I had a great change of pace last week, when I stayed out at the CAW Family Education Centre at Port Elgin to teach a 5-day course on “Economics for Trade Unionists” through the CAW’s Paid Educational Leave program.

While I have guest lectured many times at Port Elgin, I have never actually taught a course there, so this was a great opportunity for me to experience first-hand how our PEL system trains and inspires hundreds of rank-and-file union activists and local leaders every year, through a wide range of peer-taught courses. The Centre was bursting at the seams with about 250 students in a range of courses — including toxic substances, pride, collective bargaining, and training to be women’s advocates.

My course included 28 willing guinea pigs (first time it’s ever been taught), and naturally we used Economics for Everyone as our textbook. My illustrated lectures were based on curriculum material I developed for the e4e website; I test-drove most of this material in a series of shorter courses I taught in 2009-2010 for our sister unions in the Antipodes: the Australian Manufacturing Workers’ Union and the Engineering Printing and Manufacturing Union (in New Zealand).

I was just thrilled with the PEL course, mostly thanks to the passion, engagement, and commitment of the students. We never lacked for Q&A; I didn’t get to finish most of the lectures (which is fine, we all learned more through the discussion). Group exercises (including analyzing your own collective agreement through the lens of capitalism’s “labour extraction” problem, analyzing corporate financial reports, and developing “alternative budgets” for an imaginary country) broke up the lectures.

Each student had a culminating project to prepare and present to the class, titled “If You Could Change One Thing.” (In the interests of both academic honesty and continued marital bliss, I must acknowledge my partner Prof. Donna Baines for that title, which she originally used in an academic article she published in 2006!) Each student had to choose one policy initiative, with any broad connection to the economy, that they believe would make an incremental positive difference to the lived experience of working people. It could deal with any policy field. The students were asked to conduct some background research, summarize their arguments on a bristol-board poster, and then present their case to the class. These presentations occupied the final sessions of the course.

Collectively, these 28 proposals constitute a pragmatic, compelling agenda for progressive change. Here is a listing of the topics presented:

– Regulate temp agencies to prevent them from skimming wages from precarious workers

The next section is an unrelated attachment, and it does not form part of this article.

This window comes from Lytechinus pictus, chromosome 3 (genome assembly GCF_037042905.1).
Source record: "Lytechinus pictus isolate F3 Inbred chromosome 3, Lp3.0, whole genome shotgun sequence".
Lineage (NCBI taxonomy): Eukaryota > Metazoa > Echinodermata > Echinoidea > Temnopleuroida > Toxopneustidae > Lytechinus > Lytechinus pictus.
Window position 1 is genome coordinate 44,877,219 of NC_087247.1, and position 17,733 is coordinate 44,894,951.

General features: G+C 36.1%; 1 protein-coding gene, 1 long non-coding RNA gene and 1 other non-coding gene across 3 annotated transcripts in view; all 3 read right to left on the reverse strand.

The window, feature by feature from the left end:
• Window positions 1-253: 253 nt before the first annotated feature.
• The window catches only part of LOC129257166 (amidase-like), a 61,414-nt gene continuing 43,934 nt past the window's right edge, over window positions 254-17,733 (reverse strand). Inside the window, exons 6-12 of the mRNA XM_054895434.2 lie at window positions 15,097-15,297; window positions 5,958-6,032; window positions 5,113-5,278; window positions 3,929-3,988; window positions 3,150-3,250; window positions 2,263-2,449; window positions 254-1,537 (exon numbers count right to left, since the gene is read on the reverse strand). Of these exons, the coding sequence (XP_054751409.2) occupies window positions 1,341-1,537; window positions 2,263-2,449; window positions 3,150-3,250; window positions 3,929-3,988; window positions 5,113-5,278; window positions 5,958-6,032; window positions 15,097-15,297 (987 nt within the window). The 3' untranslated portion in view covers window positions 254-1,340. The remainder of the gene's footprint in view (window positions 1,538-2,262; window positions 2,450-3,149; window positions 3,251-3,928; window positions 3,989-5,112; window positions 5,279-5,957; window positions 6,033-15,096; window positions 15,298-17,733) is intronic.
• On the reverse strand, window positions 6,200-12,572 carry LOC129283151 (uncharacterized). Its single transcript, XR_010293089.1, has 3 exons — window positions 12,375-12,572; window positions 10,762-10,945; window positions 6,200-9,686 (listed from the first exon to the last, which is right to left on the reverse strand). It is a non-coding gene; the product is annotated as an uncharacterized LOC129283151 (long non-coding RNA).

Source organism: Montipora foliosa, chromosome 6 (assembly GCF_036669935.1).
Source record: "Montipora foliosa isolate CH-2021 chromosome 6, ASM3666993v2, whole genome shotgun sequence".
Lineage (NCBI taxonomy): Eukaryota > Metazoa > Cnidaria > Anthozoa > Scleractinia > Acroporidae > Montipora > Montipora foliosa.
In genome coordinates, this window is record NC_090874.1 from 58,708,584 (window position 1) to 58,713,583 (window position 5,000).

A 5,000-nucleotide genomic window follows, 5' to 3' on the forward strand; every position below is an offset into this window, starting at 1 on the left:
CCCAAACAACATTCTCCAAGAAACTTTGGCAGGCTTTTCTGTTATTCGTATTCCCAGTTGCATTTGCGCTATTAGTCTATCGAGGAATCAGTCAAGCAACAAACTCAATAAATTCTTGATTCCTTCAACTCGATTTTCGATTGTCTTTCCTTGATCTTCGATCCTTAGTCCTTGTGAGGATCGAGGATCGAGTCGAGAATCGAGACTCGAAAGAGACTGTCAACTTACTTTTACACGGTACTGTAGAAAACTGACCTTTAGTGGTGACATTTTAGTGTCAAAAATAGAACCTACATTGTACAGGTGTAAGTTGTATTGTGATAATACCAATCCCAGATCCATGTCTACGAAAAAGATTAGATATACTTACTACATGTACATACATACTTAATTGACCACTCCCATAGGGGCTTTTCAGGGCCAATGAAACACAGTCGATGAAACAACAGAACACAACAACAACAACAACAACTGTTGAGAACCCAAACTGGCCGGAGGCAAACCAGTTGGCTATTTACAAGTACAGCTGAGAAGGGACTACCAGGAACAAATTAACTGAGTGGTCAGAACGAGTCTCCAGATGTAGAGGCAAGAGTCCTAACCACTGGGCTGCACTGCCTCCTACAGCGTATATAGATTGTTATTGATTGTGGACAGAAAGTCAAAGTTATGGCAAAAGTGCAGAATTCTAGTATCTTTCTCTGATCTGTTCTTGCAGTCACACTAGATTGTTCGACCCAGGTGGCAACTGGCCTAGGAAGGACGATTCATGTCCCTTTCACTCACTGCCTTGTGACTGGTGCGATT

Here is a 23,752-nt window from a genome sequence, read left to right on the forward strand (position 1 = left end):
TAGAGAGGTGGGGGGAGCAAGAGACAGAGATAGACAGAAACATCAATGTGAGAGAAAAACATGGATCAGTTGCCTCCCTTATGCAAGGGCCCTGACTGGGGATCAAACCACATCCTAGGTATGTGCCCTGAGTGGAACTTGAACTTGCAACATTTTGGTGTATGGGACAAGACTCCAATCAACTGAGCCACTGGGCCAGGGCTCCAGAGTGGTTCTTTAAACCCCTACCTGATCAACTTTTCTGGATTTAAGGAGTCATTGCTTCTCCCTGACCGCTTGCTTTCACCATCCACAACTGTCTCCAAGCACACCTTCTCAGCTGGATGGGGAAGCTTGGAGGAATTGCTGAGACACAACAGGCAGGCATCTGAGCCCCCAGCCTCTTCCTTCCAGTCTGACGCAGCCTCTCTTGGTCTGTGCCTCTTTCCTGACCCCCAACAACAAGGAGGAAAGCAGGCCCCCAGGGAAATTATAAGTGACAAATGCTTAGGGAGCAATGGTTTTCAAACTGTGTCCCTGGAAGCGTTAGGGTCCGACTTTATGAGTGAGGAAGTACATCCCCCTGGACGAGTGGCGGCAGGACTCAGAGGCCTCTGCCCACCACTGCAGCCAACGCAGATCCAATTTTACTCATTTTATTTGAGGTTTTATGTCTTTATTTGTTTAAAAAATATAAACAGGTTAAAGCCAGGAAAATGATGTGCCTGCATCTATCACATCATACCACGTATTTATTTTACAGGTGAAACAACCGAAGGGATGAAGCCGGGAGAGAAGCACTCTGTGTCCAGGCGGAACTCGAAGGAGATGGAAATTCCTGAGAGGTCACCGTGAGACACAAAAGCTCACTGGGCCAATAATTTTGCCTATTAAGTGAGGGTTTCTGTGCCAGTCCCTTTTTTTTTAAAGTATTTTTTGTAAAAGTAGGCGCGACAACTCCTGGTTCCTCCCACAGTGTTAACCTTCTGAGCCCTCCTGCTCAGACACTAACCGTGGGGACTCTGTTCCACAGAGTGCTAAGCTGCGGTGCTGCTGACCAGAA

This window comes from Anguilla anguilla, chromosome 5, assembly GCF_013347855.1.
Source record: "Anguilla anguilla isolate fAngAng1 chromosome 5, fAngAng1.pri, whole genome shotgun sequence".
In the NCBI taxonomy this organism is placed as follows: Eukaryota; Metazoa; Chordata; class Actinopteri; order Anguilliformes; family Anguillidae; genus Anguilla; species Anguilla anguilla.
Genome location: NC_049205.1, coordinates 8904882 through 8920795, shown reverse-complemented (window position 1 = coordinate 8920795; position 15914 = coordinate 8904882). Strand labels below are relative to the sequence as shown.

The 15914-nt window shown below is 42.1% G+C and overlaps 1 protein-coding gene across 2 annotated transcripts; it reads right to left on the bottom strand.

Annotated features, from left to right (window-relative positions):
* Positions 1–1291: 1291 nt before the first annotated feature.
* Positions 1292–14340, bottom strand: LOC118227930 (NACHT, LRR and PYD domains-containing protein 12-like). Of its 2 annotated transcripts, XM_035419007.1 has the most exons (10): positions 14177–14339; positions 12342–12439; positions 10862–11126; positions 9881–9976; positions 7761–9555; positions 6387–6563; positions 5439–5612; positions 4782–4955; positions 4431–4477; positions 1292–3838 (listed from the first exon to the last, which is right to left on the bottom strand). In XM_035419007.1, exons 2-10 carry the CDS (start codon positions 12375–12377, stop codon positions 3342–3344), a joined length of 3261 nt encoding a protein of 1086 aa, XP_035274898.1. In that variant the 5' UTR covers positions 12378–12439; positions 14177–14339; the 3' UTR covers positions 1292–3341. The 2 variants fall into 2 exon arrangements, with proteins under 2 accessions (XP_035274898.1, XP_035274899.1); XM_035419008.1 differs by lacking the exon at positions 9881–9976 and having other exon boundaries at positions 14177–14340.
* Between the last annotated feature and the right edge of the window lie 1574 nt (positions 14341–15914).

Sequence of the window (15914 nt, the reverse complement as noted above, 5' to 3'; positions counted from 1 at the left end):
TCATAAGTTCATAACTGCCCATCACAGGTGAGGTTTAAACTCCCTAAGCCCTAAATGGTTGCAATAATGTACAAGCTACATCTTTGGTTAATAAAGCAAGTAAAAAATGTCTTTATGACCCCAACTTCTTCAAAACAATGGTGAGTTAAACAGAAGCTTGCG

– Public pharmacare program to ensure access to medicines and reduce costs

– Financial and organizational support for the formation of workers’ co-operatives

– Recognize that overall taxes must rise with income levels to pay for needed public services

– Maintain public ownership of hospitals (instead of P3s) to save money, deliver better care

– Proportional representation to ensure a better expression of democratic will regarding economic policy

– Social justice education program in the schools to sensitive students to broader social issues and problems

– Legalize marijuana to reduce policing/prison costs, and collect tax revenues on the legal trade

– Require de-concentration of private media, and better funding for public media

– Support the family unit through better tax credits, better EI and family leave measures

– Mandated expansion of wind power, with Canadian content rules for equipment

– Government program to maximize circular spin-offs from the “economic cycle of life”

– Introduce mandatory ethics education courses in all business schools

– Restore corporate taxes so corporations pay the same share of total taxes as they used to

– Expand public transportation, and reduce fare prices

– Extended producer responsibility laws to mandate and incentivize recycling in all industries

– New regulations limiting the creation and sale of derivatives (following the example of India)

– Provide tax incentives for new business investments, rather than across-the-board tax cuts

– Value teachers as much as we value professional athletes; have a “draft” to recruit the best teachers

– Government funding to pay people for their current unpaid labour (performed in the home & the community)

– Eliminate the temporary foreign worker program; give full labour rights to migrant workers

– Expand permanent immigration so newcomers to Canada have full rights as all of us, and contribute to a growing economy

– Restore corporate tax rates, and implement targeted corporate tax credits for socially beneficial behaviour (like providing workplace child care)

– “Use it or lose it” corporate tax policy: companies must reinvest 90-95 per cent of their profits in Canada, or pay uninvested funds in taxes

– Free tuition for university and college for any students with 70 per cent average or higher

– Legalize sports betting at Ontario casinos to collect revenue lost to illegal betting

– Impose maximum ceiling on CEO compensation relative to average wages

– “Buy local” strategy to educate residents about benefits of buying locally-made products

If 28 engaged union members can come up with a credible, pragmatic reform agenda like this, why can’t our governments?

This article was first posted on The Progressive Economics Forum.


Jim Stanford

Jim Stanford is economist and director of the Centre for Future Work, and divides his time between Vancouver and Sydney. He has a PhD in economics from the New School for Social Research in New York,...